How to debug .NET source code in Visual Studio

When you’re using the Visual Studio debugger to step through your code, sometimes it’s useful to be able to step into the .NET source code. I had to do this recently to figure out why my ASP.NET Core code wasn’t behaving as expected.

You can enable .NET source code debugging with the following steps:

  • In the Visual Studio menu, click Debug > Options…
  • In the Debug > General section:
    • Uncheck Enable Just My Code.
    • Check Suppress JIT optimization on module load (Managed only).
    • Check Enable Source Link support.
Visual Studio Debugging options window showing which options to check/uncheck
  • In the Debug > Symbols section:
    • Check Microsoft Symbol Servers
    • Check NuGet.org Symbol Server
Visual Studio Debugging options showing which symbol servers to pick
  • Click OK to apply the changes.

Now put a breakpoint in your code and start debugging.

The first time you run the debugger, it’ll download debug symbols for lots of .NET assemblies. It saves them to the symbol cache directory (this defaults to %TEMP%\SymbolCache, which is a user temp directory). This can take awhile, and it may seem like your program is frozen. I suggest opening the Output window (Debug > Windows > Debug) to see it downloading symbols. Just wait for it to finish. Here’s what this looks like:

Visual Studio Output window showing debug symbols loading for several .NET assemblies

Debugging example

Here’s an example of debugging .NET source code. In my case, I had to figure out something in ASP.NET Core. So I put a breakpoint in my code (this is my background service’s StopAsync() method):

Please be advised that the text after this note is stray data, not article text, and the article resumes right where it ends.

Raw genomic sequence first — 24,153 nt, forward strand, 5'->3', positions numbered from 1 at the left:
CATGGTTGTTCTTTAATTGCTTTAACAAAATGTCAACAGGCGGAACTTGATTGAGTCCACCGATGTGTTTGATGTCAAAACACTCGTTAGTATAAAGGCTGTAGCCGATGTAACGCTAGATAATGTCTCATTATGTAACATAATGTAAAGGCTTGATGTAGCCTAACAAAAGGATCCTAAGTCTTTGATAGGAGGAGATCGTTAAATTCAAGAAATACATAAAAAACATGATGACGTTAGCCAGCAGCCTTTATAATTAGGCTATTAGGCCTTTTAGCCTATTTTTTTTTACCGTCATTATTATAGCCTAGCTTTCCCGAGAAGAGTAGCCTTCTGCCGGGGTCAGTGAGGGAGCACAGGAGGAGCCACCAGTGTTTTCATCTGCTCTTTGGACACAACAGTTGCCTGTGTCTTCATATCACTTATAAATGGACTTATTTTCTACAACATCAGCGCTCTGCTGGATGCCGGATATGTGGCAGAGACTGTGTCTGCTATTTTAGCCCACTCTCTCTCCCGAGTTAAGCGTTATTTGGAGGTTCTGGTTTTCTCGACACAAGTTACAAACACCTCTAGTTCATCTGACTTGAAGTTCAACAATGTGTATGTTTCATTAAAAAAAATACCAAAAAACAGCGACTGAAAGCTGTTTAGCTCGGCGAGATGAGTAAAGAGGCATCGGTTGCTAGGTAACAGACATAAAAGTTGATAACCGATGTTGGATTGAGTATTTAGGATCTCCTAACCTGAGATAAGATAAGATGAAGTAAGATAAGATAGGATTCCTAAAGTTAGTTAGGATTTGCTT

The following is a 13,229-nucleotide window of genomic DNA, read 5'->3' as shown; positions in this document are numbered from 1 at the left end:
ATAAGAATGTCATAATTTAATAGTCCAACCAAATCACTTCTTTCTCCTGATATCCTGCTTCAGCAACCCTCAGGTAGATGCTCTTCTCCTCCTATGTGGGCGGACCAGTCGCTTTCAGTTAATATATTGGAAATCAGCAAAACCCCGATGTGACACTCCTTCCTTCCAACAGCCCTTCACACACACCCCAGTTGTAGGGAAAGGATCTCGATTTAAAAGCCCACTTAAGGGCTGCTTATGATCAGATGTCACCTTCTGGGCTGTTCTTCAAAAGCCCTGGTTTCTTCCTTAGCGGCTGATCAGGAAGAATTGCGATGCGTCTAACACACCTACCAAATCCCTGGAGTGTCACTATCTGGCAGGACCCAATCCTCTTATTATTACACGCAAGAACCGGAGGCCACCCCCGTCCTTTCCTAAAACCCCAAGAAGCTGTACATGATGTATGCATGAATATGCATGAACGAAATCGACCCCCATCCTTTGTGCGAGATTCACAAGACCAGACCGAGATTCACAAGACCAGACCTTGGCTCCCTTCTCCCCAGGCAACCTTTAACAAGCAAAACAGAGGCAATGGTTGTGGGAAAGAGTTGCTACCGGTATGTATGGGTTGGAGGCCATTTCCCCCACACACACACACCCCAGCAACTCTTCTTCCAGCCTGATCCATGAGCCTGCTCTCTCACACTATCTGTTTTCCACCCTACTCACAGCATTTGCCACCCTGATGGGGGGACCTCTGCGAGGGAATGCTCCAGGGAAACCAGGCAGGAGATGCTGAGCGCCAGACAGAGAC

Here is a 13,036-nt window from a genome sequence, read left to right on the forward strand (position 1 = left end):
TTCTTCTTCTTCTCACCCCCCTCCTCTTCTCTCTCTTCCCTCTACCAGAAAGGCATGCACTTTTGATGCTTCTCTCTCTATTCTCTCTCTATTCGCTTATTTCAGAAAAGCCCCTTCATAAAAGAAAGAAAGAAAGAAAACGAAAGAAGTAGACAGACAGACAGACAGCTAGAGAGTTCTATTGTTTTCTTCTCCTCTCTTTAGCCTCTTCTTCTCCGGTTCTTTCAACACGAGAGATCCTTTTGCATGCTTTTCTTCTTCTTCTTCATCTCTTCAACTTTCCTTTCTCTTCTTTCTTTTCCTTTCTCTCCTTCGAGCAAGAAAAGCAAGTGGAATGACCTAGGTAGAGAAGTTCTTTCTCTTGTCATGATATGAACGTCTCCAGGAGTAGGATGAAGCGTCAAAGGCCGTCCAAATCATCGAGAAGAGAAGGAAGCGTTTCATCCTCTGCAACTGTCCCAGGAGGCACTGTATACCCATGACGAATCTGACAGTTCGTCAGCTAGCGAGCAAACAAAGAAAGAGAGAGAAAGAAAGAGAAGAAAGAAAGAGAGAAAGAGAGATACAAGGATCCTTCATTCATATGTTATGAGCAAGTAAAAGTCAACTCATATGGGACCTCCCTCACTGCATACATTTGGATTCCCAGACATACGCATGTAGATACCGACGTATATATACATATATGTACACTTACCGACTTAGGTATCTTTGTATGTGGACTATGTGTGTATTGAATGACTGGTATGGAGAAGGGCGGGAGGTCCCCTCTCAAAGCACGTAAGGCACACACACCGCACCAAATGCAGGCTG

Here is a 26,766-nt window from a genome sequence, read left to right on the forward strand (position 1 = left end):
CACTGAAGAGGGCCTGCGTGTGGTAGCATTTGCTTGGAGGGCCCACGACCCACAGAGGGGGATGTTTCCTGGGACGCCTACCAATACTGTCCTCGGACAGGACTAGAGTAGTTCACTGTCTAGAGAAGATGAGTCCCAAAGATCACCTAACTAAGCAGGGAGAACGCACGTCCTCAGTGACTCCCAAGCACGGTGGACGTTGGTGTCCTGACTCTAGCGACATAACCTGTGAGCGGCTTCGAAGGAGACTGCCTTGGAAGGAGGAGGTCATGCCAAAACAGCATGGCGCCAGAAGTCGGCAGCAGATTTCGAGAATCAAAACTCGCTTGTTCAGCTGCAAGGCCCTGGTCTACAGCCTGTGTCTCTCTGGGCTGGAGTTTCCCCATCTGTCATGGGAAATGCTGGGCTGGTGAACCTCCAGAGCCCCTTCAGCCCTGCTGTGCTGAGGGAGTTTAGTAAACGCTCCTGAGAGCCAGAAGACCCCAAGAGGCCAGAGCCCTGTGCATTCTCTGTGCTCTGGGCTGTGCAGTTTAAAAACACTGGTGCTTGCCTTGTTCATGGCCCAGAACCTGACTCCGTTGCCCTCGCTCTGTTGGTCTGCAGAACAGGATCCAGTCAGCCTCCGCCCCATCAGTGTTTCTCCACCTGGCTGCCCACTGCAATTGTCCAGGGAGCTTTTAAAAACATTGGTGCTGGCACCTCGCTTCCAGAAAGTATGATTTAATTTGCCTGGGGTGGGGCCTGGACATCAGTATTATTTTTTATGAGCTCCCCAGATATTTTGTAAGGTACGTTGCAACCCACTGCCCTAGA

public async override Task StopAsync(CancellationToken cancellationToken) { Log($"Start of StopAsync(). "); //details not shown Log("End of StopAsync()"); //I put a breakpoint here }
Code language: C# (cs)

When the debugger hits the breakpoint, you can step into the .NET source code. In my case, I stepped out of my StopAsync() method and into the .NET source code that was calling it. Here’s a snippet of the code:

//Snippet in Microsoft.Extensions.Hosting.Host.StopAsync() if (_hostedServices != null) { foreach (IHostedService hostedService in _hostedServices.Reverse()) { try { await hostedService.StopAsync(token).ConfigureAwait(false); } catch (Exception ex) { exceptions.Add(ex); } } }
Code language: C# (cs)

This allowed me to figure out exactly why ASP.NET Core was not behaving as I expected in this specific scenario. It turned out I had been reading outdated documentation, which referred to outdated source code, hence why the behavior was baffling.

Note: You’ll probably want to revert the settings after you’re done. Debugging .NET source code is usually a last resort.

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